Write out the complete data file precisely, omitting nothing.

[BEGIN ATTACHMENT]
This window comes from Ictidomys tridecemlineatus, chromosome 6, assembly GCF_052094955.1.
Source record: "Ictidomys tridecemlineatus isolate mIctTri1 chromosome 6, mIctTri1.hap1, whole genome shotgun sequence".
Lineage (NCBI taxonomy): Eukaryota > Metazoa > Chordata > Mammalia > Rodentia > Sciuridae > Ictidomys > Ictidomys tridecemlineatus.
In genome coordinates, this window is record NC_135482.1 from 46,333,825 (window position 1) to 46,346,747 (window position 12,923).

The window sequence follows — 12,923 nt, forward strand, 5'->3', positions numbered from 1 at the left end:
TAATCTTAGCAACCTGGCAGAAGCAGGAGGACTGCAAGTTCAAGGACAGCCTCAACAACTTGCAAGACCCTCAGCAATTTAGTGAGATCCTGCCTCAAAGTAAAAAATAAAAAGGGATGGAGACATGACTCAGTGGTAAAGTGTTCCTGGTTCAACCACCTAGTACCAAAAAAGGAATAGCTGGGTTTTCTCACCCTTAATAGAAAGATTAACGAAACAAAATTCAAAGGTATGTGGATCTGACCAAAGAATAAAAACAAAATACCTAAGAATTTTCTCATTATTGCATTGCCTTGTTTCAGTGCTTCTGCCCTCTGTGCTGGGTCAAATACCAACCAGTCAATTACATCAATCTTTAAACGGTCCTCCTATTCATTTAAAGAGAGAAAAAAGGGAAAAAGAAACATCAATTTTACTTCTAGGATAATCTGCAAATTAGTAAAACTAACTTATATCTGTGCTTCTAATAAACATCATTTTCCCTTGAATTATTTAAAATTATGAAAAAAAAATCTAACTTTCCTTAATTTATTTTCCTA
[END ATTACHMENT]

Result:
This window comes from Ictidomys tridecemlineatus, chromosome 6, assembly GCF_052094955.1.
Source record: "Ictidomys tridecemlineatus isolate mIctTri1 chromosome 6, mIctTri1.hap1, whole genome shotgun sequence".
Lineage (NCBI taxonomy): Eukaryota > Metazoa > Chordata > Mammalia > Rodentia > Sciuridae > Ictidomys > Ictidomys tridecemlineatus.
In genome coordinates, this window is record NC_135482.1 from 46,333,825 (window position 1) to 46,346,747 (window position 12,923).

The window sequence follows — 12,923 nt, forward strand, 5'->3', positions numbered from 1 at the left end:
TAATCTTAGCAACCTGGCAGAAGCAGGAGGACTGCAAGTTCAAGGACAGCCTCAACAACTTGCAAGACCCTCAGCAATTTAGTGAGATCCTGCCTCAAAGTAAAAAATAAAAAGGGATGGAGACATGACTCAGTGGTAAAGTGTTCCTGGTTCAACCACCTAGTACCAAAAAAGGAATAGCTGGGTTTTCTCACCCTTAATAGAAAGATTAACGAAACAAAATTCAAAGGTATGTGGATCTGACCAAAGAATAAAAACAAAATACCTAAGAATTTTCTCATTATTGCATTGCCTTGTTTCAGTGCTTCTGCCCTCTGTGCTGGGTCAAATACCAACCAGTCAATTACATCAATCTTTAAACGGTCCTCCTATTCATTTAAAGAGAGAAAAAAGGGAAAAAGAAACATCAATTTTACTTCTAGGATAATCTGCAAATTAGTAAAACTAACTTATATCTGTGCTTCTAATAAACATCATTTTCCCTTGAATTATTTAAAATTATGAAAAAAAAATCTAACTTTCCTTAATTTATTTTCCTA